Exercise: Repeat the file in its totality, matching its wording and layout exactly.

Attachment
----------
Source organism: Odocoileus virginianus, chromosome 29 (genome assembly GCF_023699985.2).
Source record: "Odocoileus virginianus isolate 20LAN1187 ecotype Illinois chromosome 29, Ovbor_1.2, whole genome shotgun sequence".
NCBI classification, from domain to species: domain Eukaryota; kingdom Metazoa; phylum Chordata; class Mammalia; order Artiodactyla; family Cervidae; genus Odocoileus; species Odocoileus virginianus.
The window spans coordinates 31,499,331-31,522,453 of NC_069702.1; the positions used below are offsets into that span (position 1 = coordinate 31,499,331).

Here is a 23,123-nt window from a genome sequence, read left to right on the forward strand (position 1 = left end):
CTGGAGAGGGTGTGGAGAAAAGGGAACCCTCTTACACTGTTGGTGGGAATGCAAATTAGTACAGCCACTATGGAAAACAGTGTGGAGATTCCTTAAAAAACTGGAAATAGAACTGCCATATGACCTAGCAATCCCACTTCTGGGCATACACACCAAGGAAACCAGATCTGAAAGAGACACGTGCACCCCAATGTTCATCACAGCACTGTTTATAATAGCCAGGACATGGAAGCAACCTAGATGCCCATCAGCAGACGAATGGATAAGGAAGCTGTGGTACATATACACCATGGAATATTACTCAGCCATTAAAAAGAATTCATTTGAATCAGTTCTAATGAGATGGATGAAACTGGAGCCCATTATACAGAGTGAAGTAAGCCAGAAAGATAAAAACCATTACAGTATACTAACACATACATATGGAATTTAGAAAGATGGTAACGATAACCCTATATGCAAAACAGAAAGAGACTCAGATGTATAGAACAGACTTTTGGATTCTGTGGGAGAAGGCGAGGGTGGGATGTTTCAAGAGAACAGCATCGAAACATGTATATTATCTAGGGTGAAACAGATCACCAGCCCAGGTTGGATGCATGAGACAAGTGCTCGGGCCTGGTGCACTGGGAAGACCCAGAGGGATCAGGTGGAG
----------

Source organism: Odocoileus virginianus, chromosome 29 (genome assembly GCF_023699985.2).
Source record: "Odocoileus virginianus isolate 20LAN1187 ecotype Illinois chromosome 29, Ovbor_1.2, whole genome shotgun sequence".
NCBI classification, from domain to species: domain Eukaryota; kingdom Metazoa; phylum Chordata; class Mammalia; order Artiodactyla; family Cervidae; genus Odocoileus; species Odocoileus virginianus.
The window spans coordinates 31,499,331-31,522,453 of NC_069702.1; the positions used below are offsets into that span (position 1 = coordinate 31,499,331).

Here is a 23,123-nt window from a genome sequence, read left to right on the forward strand (position 1 = left end):
CTGGAGAGGGTGTGGAGAAAAGGGAACCCTCTTACACTGTTGGTGGGAATGCAAATTAGTACAGCCACTATGGAAAACAGTGTGGAGATTCCTTAAAAAACTGGAAATAGAACTGCCATATGACCTAGCAATCCCACTTCTGGGCATACACACCAAGGAAACCAGATCTGAAAGAGACACGTGCACCCCAATGTTCATCACAGCACTGTTTATAATAGCCAGGACATGGAAGCAACCTAGATGCCCATCAGCAGACGAATGGATAAGGAAGCTGTGGTACATATACACCATGGAATATTACTCAGCCATTAAAAAGAATTCATTTGAATCAGTTCTAATGAGATGGATGAAACTGGAGCCCATTATACAGAGTGAAGTAAGCCAGAAAGATAAAAACCATTACAGTATACTAACACATACATATGGAATTTAGAAAGATGGTAACGATAACCCTATATGCAAAACAGAAAGAGACTCAGATGTATAGAACAGACTTTTGGATTCTGTGGGAGAAGGCGAGGGTGGGATGTTTCAAGAGAACAGCATCGAAACATGTATATTATCTAGGGTGAAACAGATCACCAGCCCAGGTTGGATGCATGAGACAAGTGCTCGGGCCTGGTGCACTGGGAAGACCCAGAGGGATCAGGTGGAG